The city of San Diego should note that the report expressly recommends that the local interests press negotiations with the Metropolitan Water District of Southern California in order that equitable arrangements may be completed looking toward the continued use of the works. I hope that I may receive assurances that this will be done. Sincerely yours,

FRANKLIN D. ROOSEVELT. Enclosure.

EXHIBIT 28

THE WHITE HOUSE,

Washington 25, D. C., November 29, 1944. Mr. WILLIAM E. WARNE, Assistant Commissioner, Bureau of Reclamation,

Washington 25, D. C. MY DEAR MR. WARNE: I have received the report of your committee on the problems presented by the critical water supply situation in the vicinity of San Diego, Calif., and I approve it.

I want to thank you and the other committee members for expedtious and competent handling of this matter. Sincerely yours,

FRANKLIN D. ROOSEVELT.

EXHIBIT 29

10-day reports on San Diego reservoir storage as required by Office of War

Mobilization and Reconversion

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The CHAIRMAN. We will recess until 2 o'clock this afternoon.

(Whereupon, at 12:30 p. m., a recess was taken until 2 p. m., this day.

AFTERNOON SESSION (Pursuant to recess, the committee reconvened at 2 o'clock p. m.)

The CHAIRMAN. I think we might as well resume this hearing. The other members of the committee will be along shortly, but time seems to be of value.

The next witness scheduled is Mayor Knox. Is Mayor Knox in thg room?

(Mayor Knox came forward and took the witness stand.).
The CHAIRMAN. You name is Harley E. Knox, mayor of San Diego?
Mayor Knox. Yes, sir.
The CHAIRMAN. Can you summarize your testimony?

Mayor Knox. Yes, Mr. Chairman. I have prepared a brief, and it has previously been submitted, and I should like to ask that it be made a part of the record.

The CHAIRMAN. Yes; that may be done. Mayor Knox. And then, I should like to talk in an attempt to possibly

The CHAIRMAN (interposing). We will put in what we can of the exhibits.

Mayor Knox. Very well, sir.

The CHAIRMAN. There may be some of them that will not reproduce, but we will try to get the material in the record anyway, and the charts as far as possible to do so.

(The papers referred to follow :)

STATEMENT IN SUPPORT OF THE CONSTRUCTION OF THE SAN DIEGO AQUEDUCT PRE

SENTED IN BEHALF OF THE CITY OF SAN DIEGO TO THE COMMITTEE ON EXPENDITURES IN EXECUTIVE DEPARTMENTS OF THE UNITED STATES SENATE BY THE MAYOR OF SAN DIEGO AS REPRESENTATIVE OF THE CITY COUNCIL OF SAN DIEGO

The city of San Diego is here represented not to question in any detail the legality of the Comptroller General's opinion alleging illegal use of Federal funds appropriated for construction of San Diego aqueduct by the Navy.

The Congress, regardless of the final decision with reference to the legality of the various and complicated procedures taken to date to bring the San Diego aqueduct to its present state of construction, is empowered to deal with this matter in equity and in justice. And it is for this reason that the city of San Diego is here represented to give full information to this Senate committee concerning this matter.

The people of San Diego, under their civil powers and without any support from the United States Government, had, in 1939, with forethought and vision, provided themselves with a water supply adequate for 712 years of drought, which is comparable to the worst dry period that San Diego had experienced in the previous 80 years.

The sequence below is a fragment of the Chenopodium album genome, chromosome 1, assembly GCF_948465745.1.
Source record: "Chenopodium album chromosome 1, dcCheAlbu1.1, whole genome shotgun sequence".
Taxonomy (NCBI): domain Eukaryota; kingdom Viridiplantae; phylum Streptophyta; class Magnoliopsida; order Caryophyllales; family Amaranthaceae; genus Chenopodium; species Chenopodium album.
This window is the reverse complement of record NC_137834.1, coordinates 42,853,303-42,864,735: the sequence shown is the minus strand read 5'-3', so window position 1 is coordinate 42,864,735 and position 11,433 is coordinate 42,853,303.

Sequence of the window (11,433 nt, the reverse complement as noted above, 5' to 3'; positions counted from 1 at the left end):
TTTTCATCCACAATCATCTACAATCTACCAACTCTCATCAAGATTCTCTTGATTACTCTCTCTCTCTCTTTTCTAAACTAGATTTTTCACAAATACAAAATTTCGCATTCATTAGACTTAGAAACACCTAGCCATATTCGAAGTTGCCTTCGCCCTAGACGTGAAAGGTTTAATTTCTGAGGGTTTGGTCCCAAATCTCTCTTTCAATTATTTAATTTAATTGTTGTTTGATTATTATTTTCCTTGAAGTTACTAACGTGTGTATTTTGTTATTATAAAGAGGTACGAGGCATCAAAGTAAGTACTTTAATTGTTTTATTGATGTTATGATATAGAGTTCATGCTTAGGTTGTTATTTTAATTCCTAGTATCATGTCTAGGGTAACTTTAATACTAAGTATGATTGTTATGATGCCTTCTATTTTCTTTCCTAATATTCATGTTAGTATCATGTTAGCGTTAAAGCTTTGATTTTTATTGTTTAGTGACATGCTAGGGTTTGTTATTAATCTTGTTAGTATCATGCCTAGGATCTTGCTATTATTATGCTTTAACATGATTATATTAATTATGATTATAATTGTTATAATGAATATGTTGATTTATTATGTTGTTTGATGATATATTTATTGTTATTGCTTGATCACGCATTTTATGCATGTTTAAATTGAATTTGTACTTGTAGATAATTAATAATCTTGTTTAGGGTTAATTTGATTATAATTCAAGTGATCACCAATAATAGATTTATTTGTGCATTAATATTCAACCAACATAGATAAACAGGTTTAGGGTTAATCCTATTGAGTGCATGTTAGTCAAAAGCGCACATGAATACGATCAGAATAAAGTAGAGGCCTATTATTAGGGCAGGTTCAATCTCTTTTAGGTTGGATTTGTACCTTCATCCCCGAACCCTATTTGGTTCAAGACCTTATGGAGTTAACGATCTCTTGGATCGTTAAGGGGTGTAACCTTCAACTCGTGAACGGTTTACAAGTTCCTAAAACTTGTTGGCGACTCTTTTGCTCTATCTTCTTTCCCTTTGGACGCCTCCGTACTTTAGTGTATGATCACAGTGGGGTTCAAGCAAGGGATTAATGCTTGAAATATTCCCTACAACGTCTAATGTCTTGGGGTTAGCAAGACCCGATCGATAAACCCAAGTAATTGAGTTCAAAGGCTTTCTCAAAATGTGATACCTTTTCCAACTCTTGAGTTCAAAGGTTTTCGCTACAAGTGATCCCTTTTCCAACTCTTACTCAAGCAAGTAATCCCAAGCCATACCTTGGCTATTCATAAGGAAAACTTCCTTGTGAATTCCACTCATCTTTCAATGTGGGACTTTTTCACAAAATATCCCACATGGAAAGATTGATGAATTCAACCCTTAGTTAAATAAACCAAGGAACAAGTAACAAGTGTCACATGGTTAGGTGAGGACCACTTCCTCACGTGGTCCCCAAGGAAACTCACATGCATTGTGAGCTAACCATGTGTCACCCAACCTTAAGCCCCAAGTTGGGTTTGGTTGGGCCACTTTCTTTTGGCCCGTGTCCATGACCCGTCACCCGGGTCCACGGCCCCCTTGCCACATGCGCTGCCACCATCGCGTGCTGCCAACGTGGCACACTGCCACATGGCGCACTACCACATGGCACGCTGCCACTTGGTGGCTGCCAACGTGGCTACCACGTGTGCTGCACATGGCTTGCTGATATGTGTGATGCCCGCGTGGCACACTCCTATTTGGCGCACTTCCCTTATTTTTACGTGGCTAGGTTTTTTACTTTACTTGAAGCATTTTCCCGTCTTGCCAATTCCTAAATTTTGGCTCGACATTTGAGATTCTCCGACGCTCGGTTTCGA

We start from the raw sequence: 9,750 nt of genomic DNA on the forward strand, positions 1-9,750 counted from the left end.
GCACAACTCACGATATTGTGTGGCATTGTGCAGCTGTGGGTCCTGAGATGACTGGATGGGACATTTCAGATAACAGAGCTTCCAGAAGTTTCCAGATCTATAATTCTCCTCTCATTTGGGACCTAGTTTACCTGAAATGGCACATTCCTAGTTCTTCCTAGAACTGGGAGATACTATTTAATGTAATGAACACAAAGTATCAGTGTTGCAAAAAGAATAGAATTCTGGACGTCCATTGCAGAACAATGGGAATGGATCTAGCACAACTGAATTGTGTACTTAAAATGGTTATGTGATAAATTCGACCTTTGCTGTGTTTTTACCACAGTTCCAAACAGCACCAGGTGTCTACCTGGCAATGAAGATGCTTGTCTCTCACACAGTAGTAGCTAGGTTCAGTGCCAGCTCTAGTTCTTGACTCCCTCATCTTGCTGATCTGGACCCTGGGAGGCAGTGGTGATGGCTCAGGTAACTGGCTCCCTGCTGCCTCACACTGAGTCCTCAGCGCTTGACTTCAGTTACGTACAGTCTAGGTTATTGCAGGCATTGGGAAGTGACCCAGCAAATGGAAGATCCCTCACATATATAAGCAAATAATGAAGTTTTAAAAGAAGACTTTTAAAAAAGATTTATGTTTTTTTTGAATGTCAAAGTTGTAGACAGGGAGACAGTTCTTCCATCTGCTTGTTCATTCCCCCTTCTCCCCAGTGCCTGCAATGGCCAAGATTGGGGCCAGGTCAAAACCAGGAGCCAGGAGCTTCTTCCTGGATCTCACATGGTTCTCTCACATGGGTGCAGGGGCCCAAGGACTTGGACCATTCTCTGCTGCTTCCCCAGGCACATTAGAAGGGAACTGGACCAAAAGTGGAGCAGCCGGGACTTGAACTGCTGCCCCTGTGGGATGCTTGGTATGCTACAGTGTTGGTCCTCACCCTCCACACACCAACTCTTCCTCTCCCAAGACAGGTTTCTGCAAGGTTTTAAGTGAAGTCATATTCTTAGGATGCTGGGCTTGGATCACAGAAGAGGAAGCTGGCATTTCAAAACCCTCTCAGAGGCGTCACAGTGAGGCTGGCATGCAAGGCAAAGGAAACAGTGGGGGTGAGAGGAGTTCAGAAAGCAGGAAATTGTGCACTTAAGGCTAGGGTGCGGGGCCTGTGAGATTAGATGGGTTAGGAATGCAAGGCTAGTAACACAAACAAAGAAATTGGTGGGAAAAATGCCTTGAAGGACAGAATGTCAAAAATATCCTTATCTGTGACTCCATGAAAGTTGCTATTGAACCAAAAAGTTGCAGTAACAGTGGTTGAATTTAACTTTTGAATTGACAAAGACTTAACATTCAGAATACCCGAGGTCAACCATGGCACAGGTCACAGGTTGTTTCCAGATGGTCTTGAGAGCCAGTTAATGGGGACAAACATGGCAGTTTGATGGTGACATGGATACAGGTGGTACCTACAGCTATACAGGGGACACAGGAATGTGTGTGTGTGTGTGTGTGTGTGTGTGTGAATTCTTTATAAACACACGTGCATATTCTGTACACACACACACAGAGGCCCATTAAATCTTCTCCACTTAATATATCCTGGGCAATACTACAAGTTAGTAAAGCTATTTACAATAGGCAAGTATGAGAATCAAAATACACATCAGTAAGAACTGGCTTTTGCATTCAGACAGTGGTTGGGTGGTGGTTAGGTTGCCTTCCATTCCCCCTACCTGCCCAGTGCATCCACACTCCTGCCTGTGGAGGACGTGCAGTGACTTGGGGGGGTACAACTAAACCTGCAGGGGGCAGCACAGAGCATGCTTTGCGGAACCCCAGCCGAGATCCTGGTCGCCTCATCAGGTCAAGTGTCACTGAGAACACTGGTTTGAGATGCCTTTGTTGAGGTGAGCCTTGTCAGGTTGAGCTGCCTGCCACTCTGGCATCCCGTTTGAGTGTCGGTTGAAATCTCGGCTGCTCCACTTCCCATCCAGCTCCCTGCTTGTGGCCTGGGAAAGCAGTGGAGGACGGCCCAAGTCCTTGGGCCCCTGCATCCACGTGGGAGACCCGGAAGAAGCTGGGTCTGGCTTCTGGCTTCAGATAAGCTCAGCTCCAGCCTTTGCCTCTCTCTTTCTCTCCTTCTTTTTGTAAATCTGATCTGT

With the declaration of a state of emergency by the President and the subsequent national defense program of 1940, San Diego's industries and military installations began to mushroom and grow to spectacular proportions far beyond normal expectations.

The unexpected drain on San Diego's water storage, with the preparation for and prosecution of the war, is best illustrated by the percentage of water used by Federal Government activities, as illustrated by the following figures: Percent

Percent 1940. 10.91944_

43.0 1941. 17.5 | 1945_

43. 3 1942 28. 4 | 1946_

35.9 1943_

40.3 It should be emphasized that nongovernmental use of water in the city of San Diego today is still below the planned net safe yield of a water system that was built and financed without any Government assistance. This is illustrated in the attached graph (exhibit A), which graphically demonstrates that San Diego's water problems are the immediate result of the impoverishment of its supply by the expanded war use of stored water.

The citizens of San Diego, in 1941, began to look with alarm upon the use of water for all of these unexpected governmental purposes, which was far exceeding the net safe yield of the city's reservoirs. Therefore, the citizens, by an overwhelmingly majority vote, authorized immediately construction of another large reservoir, designed to add 5.3 million gallons of daily net safe yield of water to the overburdened system. The cost of this construction was assumed entirely by the citizens of San Diego in a patriotic effort to provide water for prosecution

The city's hydraulic engineers, in: 1941, had emphasized that a study of rainfall records over the previous 80 years indicated approach of a cycle of long drought, and warned that the city should begin to anticipate the necessity of preliminary studies leading to the importation from watersheds other than local. This meant that the city would now be faced with using its Colorado River water rights, acquired in 1933 under contract with the Secretary of the Interior. It had been anticipated that the use of the Colorado River rights would not be normally required by San Diego until about 1965.